The Weird History of Thanksgiving Day

Photo: H. Armstrong Roberts/ClassicStock/ Getty Images.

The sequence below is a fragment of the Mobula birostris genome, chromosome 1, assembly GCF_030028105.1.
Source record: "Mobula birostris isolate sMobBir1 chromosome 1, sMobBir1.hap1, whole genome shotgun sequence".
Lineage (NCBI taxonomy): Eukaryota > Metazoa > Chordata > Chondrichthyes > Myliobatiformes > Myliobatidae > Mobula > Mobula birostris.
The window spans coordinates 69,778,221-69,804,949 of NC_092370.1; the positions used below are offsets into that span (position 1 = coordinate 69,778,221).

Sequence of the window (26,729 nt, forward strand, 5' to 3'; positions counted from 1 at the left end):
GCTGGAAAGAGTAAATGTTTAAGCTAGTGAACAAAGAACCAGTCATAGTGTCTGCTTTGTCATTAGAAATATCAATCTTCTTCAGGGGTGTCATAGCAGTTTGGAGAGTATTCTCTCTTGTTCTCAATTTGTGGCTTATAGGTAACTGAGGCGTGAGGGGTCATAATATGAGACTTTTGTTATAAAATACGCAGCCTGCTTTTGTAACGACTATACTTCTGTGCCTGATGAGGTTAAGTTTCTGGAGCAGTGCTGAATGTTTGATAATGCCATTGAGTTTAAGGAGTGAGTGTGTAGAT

Think the first Thanksgiving was celebrated by pilgrims and Native Americans? Think again. Despite what Wednesday Addams and company would have you believe, the real roots of the holiday are a lot more political. While pilgrims did celebrate feasts of thanksgiving — at more or less whatever time they felt particularly thankful — the holiday only gained official status during the Civil War, when President Abraham Lincoln declared it a national celebration. In 1863, with the Civil War still raging, an elderly magazine editor wrote to President Lincoln and encouraged him to make the festival official nationwide. Lincoln, ever conscious of the morale of a nation at war, took the suggestion. His proclamation declared that the last Thursday of November to be a day of Thanksgiving for “the whole American People.” The proclamation, issued in early October, also referenced a “humble penitence for our national perverseness and disobedience.” But that’s not the end of the holiday’s history as a political tool. In 1939, as the Great Depression had the entire country in turmoil, President Franklin D. Roosevelt grabbed hold of the holiday as a way to help boost the economy. Intead of the usual four, November of that year had five Thursdays. But instead of celebrating on the final Thursday, the 30th, FDR declared that Thanksgiving would actually be celebrated on the fourth, the 23rd. Why? Unlike today, when Christmas decorations go on sale the moment the jack-o’-lanterns go out, in 1939, most people didn’t begin their Christmas shopping until after Thanksgiving. With the economy in collapse, the government wanted to encourage shoppers to spend more, earlier, and longer. Apparently, calendar makers weren’t so happy about it. They printed their wares in advance and ended up having to throw away a whole year of stock. So when you’re carving up the turkey and someone decides to bring up their thoughts on economic policy, let them go for it. Politics, like strange can-shaped cranberry sauce, has always been a part of the festivities.

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